One major point that came out of the survey was how the student body felt in regards to the faculty on the Tarleton State University campus.

“They said ‘our faculty are there for us,’ and as I am talking to the faculty, I am saying, ‘they are telling people that you are there for them, you are listening to them, you are helping them navigate things, you are educating them,’ and so our faculty should be very proud and our students are saying, ‘yeah, its our faulty at Tarleton State University that make a difference’,” Wallace announced.

This survey brings together the faculty, staff, and students of Tarleton State. It shows collectively how our people feel as one university.

“Some people were just like, ‘can we find out what is going on in the college of Agriculture and Natural Resources? What is going on in the college of Business?’ But what we wanted people to really understand is that we are not just going to disaggregate it by different colleges because what we want people to understand is that these are all of our students. So, whether you are in the college of Sciences, Mathematics, or you are in the college of Health professions, whatever, just assume that whatever the students are saying is in your college,” Benn said. “This belongs to all of us, whatever our students are experiencing. When it is good, it belongs to all of us. When we have some areas where we need to improve, that belongs to all of us. We all have a collective responsibility.”

Now that the data and results have been achieved and studied, changes will begin to take place on our campus.

“I want the students to know that we are using this. I want them to know that we are already using it and it is so neat,” Wallace explained.

Some of these changes are already occurring. There are two specifically that you may have begun to notice while roaming our campus.

“One thing that I think students would like to know is about our new passport project and it grew out of learning that first-gen students were not applying for a passport. They did not have a passport,” Wallace said.

This new passport initiative is meant to help first-gen students walk through the processes that many young people are not sure how to do.

“We developed a global passport program where we walk our students through that process of getting their passport and for our students who are the first in their family to travel,to go abroad, being first-gen, we pay for that passport,” Benn explained.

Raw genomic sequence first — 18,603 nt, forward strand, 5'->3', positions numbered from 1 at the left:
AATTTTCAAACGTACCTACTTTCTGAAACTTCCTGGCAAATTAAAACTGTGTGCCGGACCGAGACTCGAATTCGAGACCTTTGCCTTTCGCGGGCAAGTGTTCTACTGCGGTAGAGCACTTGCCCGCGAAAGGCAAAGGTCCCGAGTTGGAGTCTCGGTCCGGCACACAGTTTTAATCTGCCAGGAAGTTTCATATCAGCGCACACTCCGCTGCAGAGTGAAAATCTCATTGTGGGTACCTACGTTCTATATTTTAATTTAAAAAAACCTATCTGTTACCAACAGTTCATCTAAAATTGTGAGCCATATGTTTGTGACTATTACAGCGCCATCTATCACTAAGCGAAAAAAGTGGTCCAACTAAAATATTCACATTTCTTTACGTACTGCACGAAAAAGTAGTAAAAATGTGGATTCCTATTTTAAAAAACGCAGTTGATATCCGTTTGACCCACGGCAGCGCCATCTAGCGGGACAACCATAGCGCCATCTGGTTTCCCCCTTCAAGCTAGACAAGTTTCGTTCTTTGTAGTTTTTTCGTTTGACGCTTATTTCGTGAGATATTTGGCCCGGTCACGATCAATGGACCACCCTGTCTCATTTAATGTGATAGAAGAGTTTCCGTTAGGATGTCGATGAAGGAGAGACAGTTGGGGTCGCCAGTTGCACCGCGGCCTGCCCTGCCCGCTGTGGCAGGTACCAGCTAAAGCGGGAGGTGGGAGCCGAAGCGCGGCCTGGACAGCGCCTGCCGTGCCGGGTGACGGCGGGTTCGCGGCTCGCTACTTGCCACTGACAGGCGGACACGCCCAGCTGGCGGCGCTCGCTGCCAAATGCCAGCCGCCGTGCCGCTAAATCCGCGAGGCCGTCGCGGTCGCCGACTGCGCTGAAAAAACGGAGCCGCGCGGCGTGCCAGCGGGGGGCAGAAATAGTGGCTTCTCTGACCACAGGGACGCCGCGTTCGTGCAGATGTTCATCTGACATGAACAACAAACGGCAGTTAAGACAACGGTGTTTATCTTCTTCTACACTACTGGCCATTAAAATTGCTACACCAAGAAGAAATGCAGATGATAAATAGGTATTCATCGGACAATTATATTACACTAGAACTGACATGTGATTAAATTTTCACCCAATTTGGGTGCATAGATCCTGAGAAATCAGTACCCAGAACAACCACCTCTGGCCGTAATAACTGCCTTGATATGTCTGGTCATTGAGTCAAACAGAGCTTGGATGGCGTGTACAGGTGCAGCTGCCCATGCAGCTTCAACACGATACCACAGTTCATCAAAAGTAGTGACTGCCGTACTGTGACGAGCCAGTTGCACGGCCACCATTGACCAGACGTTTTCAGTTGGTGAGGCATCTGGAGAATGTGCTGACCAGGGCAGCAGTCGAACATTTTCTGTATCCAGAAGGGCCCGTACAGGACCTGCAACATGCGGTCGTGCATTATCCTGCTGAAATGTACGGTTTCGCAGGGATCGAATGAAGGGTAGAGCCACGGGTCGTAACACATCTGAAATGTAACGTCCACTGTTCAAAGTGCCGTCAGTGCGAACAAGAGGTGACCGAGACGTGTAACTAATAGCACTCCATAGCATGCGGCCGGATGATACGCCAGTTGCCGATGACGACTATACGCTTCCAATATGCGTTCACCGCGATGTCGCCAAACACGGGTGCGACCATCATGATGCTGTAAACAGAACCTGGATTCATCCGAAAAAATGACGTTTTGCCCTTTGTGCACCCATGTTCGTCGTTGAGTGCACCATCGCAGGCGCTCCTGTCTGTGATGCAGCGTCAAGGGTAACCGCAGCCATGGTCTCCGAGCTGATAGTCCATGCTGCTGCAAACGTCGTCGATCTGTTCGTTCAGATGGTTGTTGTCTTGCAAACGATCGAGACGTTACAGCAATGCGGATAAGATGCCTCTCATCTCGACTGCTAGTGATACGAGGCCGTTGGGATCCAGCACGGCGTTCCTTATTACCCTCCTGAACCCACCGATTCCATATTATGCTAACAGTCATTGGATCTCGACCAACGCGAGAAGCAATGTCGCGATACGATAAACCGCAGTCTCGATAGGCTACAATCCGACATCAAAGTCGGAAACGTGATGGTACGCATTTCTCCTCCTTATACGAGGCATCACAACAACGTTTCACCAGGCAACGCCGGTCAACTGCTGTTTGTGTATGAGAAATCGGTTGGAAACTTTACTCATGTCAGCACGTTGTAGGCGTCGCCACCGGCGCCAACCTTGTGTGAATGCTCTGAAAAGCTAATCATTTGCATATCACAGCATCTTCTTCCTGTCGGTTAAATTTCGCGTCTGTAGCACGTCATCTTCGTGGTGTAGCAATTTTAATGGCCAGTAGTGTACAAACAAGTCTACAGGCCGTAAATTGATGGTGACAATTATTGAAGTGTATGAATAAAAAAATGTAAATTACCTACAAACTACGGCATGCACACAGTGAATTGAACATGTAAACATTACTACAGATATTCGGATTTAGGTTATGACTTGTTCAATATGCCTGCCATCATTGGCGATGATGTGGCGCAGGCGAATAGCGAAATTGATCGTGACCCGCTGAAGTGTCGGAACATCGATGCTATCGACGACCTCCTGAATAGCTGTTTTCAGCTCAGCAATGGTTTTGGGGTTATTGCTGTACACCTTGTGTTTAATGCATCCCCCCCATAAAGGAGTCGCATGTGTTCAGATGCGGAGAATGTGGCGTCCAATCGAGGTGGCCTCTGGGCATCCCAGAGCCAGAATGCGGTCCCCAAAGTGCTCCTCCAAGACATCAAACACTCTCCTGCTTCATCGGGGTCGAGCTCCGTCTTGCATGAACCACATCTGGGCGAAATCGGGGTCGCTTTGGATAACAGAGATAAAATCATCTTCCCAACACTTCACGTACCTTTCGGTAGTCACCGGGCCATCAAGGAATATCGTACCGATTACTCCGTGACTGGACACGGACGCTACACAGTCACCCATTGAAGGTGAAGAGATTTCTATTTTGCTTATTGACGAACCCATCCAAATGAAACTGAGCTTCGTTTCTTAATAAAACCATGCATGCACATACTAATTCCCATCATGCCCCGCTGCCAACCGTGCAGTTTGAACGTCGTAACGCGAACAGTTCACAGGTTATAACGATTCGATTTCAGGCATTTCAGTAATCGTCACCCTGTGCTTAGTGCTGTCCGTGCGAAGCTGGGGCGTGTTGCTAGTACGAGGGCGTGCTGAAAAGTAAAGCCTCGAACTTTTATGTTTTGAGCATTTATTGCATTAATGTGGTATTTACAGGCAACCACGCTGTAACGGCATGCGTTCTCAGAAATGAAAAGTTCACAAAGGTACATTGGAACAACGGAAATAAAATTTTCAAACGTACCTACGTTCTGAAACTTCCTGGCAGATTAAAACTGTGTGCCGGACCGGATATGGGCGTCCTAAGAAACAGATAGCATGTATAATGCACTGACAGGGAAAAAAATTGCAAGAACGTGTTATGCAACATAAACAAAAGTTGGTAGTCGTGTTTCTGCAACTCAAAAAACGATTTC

The next change around campus involves the Americans with Disability Act (ADA) practices. Our leaders are taking a step to ensure our campus is ADA friendly.

“We are developing some workshops around accessibility because our students with disabilities shared with us that they feel like there are some additional things that they need. One of the things that we are working on is an ADA masterplan for the university. So we want to make sure that we are not just ADA compliant, we want to be ADA friendly. That is one of the areas that our students talked to us about and now we have our new student accessibilities director who is also now our ADA coordinator,” Benn said.

While all these amazing factors are beginning to take place, we cannot forget to thank the people that make it possible.

“I like to draw special attention to this initiative because we are able to fund the program through the generous gift from Mr. Joe R. Long and Dr. Teresa Lozano Long.  Mr. Long provided Tarleton a wonderful gift to honor his beloved wife.  Mr. Long expressed the important role International Programs and Services held for them because they met when Dr. Teresa was an International student!  So, each student who participates in the Tarleton Passport Project is doing so because of Mr. Long’s deep love for his wife and his hope to leave a legacy through Tarleton students!,” Wallace concluded.

The next climate survey will be taking place in fall of 2024. So, if you want your voice heard and changes made, make sure to take the time to fill it out.


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Ashton Cox, Editor-in-Chief